Mars Methane May Be Geological, Not Biological
Just when the ESA Mars Express spacecraft was collecting data on methane emissions on Mars, leading some to speculate it might be a biomarker, Science Now reported new findings that indicate methane can form naturally in Earth’s mantle by heating water, iron oxide and calcite under pressure (see also Physics Web).
This demonstrates that “hydrocarbons could be produced without the byproducts of life,” and that “The methane recently detected on Mars … may not indicate life, because it could have been produced from simple elements.” It also indicates there could be vast yet currently inaccessible reservoirs of natural gas in Earth’s mantle.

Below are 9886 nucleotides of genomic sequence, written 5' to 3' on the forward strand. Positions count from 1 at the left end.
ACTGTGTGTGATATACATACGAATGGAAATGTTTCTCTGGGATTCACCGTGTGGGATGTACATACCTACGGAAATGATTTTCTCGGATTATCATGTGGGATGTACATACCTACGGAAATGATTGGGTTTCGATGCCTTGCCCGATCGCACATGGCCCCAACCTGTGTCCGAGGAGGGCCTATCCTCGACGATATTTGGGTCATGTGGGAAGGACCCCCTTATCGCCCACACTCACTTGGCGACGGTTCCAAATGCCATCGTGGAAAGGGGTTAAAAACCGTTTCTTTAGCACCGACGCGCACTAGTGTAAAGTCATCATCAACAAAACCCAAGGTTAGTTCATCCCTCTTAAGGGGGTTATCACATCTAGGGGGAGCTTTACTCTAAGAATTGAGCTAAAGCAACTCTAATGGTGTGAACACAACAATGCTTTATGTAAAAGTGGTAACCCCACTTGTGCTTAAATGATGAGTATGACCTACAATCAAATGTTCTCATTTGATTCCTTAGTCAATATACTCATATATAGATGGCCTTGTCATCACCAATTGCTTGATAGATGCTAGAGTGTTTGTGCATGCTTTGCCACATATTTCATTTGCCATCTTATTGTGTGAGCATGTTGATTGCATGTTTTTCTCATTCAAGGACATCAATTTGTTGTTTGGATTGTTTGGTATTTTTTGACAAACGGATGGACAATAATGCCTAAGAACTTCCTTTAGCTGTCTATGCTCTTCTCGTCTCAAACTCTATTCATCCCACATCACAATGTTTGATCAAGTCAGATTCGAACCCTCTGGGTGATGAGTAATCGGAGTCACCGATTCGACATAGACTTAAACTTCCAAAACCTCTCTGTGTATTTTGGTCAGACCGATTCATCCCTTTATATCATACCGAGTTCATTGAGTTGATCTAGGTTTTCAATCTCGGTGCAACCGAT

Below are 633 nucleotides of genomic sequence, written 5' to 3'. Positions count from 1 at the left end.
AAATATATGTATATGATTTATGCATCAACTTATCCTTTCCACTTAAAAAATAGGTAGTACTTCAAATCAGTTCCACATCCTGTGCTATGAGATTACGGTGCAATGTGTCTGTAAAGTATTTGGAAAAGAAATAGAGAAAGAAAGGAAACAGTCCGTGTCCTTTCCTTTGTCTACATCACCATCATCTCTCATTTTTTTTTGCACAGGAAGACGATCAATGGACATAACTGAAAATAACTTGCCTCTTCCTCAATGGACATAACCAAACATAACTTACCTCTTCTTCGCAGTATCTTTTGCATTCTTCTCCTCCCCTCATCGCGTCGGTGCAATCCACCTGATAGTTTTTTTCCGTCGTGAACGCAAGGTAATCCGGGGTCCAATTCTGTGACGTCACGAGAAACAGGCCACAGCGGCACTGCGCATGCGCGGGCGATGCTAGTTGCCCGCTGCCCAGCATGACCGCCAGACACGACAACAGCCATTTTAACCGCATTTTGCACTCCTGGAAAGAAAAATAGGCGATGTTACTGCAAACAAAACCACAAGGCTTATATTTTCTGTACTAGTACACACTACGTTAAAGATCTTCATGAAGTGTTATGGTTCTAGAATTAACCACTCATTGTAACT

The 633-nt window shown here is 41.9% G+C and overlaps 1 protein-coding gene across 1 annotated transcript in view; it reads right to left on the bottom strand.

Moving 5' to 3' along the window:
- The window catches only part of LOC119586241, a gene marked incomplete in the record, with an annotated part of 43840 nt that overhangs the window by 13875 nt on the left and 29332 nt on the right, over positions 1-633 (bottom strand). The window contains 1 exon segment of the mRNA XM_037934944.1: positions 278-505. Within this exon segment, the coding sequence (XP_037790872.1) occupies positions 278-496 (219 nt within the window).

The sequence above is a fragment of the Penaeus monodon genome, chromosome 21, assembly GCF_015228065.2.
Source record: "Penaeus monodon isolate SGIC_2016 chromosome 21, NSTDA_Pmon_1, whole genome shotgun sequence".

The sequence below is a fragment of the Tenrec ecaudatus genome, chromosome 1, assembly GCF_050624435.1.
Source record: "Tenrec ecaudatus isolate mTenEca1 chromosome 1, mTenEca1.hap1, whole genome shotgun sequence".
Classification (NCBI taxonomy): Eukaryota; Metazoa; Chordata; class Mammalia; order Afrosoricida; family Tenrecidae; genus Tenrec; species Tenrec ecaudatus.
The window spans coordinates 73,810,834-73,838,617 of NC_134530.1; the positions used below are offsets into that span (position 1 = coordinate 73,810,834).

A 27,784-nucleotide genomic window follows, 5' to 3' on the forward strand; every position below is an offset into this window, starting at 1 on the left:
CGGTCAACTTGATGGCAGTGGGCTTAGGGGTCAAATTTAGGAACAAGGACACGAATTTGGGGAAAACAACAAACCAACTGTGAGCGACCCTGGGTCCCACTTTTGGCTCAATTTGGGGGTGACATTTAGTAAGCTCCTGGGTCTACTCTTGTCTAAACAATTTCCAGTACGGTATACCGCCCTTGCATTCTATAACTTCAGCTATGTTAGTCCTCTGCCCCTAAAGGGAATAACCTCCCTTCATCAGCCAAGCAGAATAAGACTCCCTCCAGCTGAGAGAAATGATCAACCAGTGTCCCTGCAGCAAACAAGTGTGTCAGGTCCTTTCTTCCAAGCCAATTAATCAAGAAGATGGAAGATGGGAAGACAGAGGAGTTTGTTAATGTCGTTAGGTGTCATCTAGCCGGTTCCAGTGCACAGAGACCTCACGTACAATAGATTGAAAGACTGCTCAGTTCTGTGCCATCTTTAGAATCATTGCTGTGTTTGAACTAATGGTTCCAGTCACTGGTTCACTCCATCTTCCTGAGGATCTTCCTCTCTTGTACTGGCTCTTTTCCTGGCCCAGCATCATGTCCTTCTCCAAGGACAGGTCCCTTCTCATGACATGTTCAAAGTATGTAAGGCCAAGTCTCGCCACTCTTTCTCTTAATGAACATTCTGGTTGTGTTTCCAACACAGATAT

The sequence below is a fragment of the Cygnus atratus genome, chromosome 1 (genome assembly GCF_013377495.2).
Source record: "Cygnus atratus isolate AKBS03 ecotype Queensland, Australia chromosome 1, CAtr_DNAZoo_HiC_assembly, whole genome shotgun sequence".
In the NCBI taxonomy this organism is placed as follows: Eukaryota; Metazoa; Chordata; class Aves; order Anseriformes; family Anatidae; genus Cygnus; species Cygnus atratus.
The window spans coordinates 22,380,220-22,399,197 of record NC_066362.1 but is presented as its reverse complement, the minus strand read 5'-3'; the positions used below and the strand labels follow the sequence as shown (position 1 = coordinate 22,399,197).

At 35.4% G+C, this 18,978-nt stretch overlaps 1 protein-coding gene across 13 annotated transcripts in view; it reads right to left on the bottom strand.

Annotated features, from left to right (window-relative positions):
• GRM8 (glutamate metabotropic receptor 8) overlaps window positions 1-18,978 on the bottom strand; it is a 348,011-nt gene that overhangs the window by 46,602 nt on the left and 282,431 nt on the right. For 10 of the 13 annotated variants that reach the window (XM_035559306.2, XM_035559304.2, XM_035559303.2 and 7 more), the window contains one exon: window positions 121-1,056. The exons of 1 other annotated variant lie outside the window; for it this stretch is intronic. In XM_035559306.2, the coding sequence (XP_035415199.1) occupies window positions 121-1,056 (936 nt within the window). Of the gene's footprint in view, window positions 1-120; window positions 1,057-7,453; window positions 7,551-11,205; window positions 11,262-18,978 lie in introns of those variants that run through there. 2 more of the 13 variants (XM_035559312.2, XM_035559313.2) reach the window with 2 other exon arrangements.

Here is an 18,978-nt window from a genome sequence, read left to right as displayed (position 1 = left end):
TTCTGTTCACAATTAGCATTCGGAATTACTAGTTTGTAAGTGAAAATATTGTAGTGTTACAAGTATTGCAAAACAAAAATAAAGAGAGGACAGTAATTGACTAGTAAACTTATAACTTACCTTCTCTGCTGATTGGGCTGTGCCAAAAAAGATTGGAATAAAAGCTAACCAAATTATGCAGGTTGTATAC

This means also that future missions such as the Space Interferometry Mission and Terrestrial Planet Finder may not be able to assume that the detection of methane is an indicator of the presence of life on a distant planet. Nor could Cassini scientists assume that methane at Titan was a precursor to biology.